“We have a phenomenal car,” Beckman said. “I had a good feeling all day today and I think our car is as good as any car out there every time we go out there. I’ve won Indy, I’ve won Pomona and a lot of the major races, but Dallas, since I came here in 1986 to spectate at the very first national event here, was one I would have loved to win. I had 14 shots at it before I finally closed the deal. To have your name listed as the first (to win a Camping World Wally), that can never be taken away from you and it’s just awesome.”

Hagan, who qualified No. 1, remained in the points lead thanks to victories against Todd Simpson, J.R. Todd and teammate Ron Capps.

Matt Hartford was remarkable on the starting line when it mattered in Pro Stock, earning back-to-back holeshot wins, including in the finals to beat Greg Anderson. Hartford went 6.625 seconds at 206.39 mph in the championship round in his Total Seal/CIP1/Nitro Fish, beating Anderson’s 6.588-second pass at 207.94 mph thanks to a stellar .018 reaction time.

It gave Hartford his first win this year and third overall. Hartford beat Chris McGaha, Bo Butner and defending world champ Erica Enders to reach the finals, slipping past Enders on a holeshot before doing the same to Anderson a round later.

“The final was big because I’m now at three wins, but really the semifinal run was what set it apart for us,” Hartford said. “Erica is just so dominant on the tree and I just decided I was going to take my time, take a couple deep breaths and not be in a hurry. There was a lot on the line and to come back in the final round and win, it’s incredible to have another Wally. To hold the first ever Camping World Wally in Pro Stock, that never gets forgotten. For me, it’s just incredible. It wasn’t an easy road today, but we’ve had a good car all year long. To have the fans out here supporting us, it was great.”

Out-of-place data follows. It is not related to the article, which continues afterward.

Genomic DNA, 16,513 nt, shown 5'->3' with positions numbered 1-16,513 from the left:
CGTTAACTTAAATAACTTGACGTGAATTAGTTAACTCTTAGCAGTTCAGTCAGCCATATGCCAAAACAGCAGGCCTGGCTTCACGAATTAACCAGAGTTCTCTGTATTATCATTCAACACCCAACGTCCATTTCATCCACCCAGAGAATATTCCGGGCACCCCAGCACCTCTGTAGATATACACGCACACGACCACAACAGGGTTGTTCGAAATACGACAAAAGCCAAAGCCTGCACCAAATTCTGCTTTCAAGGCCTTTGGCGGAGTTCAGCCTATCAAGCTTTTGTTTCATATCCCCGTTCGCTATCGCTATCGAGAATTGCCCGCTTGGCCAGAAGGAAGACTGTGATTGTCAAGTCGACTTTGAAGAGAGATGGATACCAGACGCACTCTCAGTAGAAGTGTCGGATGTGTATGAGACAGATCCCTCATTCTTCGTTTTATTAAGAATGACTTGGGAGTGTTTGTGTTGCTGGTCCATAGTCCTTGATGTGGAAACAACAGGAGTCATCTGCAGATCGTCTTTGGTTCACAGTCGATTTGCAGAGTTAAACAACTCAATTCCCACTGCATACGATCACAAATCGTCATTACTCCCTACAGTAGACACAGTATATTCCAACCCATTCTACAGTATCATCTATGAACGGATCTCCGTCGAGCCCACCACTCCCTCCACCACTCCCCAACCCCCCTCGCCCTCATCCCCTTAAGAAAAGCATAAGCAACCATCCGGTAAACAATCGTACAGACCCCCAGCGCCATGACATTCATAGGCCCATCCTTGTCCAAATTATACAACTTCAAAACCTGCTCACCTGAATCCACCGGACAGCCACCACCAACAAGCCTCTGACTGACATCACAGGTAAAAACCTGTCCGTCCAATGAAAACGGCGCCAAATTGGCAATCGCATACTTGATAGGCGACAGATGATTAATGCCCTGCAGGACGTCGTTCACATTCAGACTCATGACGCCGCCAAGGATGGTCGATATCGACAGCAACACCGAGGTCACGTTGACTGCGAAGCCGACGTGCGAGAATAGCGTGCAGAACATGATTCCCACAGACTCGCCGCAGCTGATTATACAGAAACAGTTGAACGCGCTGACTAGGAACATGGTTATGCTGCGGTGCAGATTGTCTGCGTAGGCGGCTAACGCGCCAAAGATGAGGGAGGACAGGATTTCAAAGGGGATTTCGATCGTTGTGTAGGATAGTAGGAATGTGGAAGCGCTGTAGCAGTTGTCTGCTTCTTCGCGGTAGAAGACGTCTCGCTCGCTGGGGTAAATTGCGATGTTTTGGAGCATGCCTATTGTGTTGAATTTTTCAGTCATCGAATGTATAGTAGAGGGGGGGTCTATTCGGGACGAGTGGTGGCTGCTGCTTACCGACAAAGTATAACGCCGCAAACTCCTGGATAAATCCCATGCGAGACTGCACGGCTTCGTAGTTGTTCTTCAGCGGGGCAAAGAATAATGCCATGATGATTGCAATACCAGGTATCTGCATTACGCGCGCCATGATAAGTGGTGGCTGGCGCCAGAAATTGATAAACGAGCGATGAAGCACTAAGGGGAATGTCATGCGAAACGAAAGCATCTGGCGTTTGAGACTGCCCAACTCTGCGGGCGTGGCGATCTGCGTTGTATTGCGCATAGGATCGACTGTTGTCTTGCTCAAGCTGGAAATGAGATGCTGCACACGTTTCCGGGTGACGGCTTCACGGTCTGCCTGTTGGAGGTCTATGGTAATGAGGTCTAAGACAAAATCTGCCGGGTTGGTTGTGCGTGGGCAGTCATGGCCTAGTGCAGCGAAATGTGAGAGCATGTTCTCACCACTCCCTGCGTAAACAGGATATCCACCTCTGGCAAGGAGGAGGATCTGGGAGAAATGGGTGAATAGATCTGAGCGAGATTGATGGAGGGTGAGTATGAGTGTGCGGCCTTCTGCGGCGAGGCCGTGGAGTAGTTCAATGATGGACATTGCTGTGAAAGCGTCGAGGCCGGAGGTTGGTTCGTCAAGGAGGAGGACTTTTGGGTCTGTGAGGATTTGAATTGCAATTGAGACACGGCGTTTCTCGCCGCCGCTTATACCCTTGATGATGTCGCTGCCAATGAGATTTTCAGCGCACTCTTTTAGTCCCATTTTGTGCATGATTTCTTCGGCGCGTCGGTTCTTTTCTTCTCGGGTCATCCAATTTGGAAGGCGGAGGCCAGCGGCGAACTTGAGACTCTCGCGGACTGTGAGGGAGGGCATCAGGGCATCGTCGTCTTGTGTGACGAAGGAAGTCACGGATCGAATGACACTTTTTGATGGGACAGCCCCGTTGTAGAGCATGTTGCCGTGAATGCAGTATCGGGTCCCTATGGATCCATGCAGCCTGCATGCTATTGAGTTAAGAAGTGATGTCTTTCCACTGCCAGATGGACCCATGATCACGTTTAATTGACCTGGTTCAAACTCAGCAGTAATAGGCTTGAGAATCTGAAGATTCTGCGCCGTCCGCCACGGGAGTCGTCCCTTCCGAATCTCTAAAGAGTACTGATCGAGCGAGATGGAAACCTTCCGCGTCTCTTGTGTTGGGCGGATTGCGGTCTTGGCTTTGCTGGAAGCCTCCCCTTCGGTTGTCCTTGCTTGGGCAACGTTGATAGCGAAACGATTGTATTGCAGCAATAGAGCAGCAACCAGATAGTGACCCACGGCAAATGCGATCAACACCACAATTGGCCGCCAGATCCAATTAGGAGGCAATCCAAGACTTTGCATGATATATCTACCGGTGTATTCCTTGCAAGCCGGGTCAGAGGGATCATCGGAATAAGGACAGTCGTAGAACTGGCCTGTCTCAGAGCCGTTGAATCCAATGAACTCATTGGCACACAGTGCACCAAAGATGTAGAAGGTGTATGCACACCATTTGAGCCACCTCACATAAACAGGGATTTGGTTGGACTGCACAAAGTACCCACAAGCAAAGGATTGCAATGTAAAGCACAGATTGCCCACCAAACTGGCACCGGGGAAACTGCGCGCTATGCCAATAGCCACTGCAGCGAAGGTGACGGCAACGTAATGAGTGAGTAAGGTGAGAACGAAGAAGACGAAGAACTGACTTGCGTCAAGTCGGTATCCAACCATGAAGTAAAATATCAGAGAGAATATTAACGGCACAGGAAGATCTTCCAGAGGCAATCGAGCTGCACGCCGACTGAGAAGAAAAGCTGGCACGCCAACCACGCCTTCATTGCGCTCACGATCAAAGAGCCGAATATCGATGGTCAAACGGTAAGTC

Enders remained atop the points standings after advancing to the semifinals, with Jason Line dropping 31 points back.

In Pro Stock Motorcycle, Texas Motorplex continued to be very good to Jerry Savoie, as he picked up his second-straight win at the track by going 6.910 seconds at 191.16 mph in the final round on his White Alligator Racing Suzuki. It was Savoie’s sixth straight final round at the facility, and he picked up his third career win in Dallas by racing past Joey Gladstone in the championship round.

Savoie, who won for the first time since Dallas last year and 13th time overall, beat Marc Ingwersen, Cory Reed and Eddie Krawiec to reach the final round.

“There’s just something about Texas,” Savoie said. “To come here and be in the finals six times and win three, it’s just awesome and a great deal. We’ve really been struggling and (crew chief) Tim (Kulungian) has been working really hard at the shop. We didn’t have the fastest bike today, but luck was on our side and we just out-raced them.”

No. 1 qualifier Matt Smith maintained his points lead despite losing in the first round when his bike would not start, and Scotty Pollacheck stayed in second, 50 behind his teammate.

error: Content is protected !!